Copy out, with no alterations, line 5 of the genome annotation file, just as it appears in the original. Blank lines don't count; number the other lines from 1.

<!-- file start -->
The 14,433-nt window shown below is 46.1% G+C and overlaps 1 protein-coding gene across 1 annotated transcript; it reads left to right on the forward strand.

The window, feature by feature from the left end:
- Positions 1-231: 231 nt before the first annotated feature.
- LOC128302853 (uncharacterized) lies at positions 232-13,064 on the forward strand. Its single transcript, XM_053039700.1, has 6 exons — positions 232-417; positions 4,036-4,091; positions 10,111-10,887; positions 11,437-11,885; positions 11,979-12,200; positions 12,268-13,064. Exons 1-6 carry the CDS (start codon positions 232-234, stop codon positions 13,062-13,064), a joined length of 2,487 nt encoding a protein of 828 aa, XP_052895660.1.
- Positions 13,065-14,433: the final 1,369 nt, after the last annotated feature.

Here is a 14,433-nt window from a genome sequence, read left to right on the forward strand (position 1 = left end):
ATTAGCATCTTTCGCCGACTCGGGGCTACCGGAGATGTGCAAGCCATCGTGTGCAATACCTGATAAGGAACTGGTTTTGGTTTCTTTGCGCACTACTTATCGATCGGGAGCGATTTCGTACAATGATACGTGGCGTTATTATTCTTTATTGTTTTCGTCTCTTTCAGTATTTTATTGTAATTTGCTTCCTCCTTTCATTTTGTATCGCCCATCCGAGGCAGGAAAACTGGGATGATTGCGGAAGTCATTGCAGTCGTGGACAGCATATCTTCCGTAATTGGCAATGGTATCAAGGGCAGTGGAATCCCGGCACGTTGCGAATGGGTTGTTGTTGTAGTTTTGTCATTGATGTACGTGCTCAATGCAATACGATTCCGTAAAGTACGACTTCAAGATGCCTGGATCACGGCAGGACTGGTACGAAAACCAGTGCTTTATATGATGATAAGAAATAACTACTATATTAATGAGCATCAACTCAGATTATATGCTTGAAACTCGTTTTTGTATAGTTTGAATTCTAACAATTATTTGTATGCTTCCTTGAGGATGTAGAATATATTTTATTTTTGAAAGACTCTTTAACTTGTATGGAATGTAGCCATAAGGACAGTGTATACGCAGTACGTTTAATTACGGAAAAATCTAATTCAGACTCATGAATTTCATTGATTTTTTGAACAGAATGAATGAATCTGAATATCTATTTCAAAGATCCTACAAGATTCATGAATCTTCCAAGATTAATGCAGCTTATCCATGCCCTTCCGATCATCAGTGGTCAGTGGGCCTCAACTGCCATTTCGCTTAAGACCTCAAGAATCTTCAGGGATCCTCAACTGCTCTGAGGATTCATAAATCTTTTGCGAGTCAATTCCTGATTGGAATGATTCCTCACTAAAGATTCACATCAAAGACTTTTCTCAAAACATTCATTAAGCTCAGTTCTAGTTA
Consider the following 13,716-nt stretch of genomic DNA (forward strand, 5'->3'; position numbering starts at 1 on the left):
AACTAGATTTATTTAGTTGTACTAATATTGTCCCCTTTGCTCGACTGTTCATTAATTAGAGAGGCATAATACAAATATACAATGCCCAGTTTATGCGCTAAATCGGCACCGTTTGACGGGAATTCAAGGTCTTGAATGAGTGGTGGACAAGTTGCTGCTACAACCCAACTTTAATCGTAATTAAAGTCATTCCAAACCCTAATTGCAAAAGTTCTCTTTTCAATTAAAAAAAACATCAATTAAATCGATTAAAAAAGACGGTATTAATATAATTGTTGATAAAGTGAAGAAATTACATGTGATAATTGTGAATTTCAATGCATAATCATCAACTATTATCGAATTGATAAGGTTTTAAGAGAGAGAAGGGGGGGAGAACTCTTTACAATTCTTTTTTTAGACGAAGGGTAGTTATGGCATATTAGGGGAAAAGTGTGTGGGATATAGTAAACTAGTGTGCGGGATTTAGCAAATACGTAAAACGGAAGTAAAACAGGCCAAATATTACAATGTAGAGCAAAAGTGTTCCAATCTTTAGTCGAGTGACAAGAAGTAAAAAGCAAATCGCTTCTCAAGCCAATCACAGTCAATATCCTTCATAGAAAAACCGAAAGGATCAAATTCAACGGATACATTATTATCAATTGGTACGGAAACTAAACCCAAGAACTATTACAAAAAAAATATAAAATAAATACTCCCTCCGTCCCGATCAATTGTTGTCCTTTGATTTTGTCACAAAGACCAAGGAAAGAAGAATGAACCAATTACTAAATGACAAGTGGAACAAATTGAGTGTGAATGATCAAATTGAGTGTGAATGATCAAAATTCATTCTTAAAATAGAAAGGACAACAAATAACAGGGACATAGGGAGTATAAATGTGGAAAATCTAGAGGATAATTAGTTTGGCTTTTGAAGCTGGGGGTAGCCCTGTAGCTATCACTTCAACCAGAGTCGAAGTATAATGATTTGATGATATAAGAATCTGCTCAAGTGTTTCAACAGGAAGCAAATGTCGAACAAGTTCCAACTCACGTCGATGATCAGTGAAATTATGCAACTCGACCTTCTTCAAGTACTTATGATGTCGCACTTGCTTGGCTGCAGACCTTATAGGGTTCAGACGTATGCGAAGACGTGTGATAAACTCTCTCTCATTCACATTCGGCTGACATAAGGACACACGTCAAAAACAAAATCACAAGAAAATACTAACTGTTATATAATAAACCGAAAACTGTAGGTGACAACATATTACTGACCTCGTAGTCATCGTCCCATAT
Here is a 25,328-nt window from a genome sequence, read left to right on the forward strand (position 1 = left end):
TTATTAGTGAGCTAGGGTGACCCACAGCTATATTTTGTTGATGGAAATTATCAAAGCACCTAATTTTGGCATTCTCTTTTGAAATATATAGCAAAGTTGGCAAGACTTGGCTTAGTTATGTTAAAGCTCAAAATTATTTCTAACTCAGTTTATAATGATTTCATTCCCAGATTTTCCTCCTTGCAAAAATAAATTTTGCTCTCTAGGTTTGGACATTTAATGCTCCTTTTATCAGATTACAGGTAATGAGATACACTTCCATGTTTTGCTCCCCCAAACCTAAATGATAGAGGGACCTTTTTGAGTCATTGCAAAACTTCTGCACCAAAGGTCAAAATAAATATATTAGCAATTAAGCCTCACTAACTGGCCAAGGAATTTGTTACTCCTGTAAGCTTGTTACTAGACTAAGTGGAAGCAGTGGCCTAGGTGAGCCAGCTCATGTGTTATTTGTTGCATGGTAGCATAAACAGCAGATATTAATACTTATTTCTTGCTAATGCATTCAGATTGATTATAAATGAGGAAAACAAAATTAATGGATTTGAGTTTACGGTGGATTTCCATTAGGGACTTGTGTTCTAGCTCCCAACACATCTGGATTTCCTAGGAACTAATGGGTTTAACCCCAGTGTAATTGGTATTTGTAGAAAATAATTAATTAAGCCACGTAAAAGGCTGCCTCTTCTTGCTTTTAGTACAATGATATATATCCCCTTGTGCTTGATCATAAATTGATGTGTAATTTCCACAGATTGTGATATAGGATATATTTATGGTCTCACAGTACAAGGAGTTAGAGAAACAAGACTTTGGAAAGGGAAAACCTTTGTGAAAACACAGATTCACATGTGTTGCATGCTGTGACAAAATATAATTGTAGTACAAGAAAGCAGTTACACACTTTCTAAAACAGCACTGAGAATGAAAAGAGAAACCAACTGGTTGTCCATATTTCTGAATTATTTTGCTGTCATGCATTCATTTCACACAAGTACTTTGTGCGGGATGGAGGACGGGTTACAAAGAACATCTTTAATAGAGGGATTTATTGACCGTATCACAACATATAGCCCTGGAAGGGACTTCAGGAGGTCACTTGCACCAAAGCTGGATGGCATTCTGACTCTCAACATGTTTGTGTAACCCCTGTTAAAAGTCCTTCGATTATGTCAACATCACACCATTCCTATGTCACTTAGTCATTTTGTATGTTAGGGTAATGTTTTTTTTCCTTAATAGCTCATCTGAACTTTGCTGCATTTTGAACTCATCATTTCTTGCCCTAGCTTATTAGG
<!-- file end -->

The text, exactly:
- Positions 13,065-14,433: the final 1,369 nt, after the last annotated feature.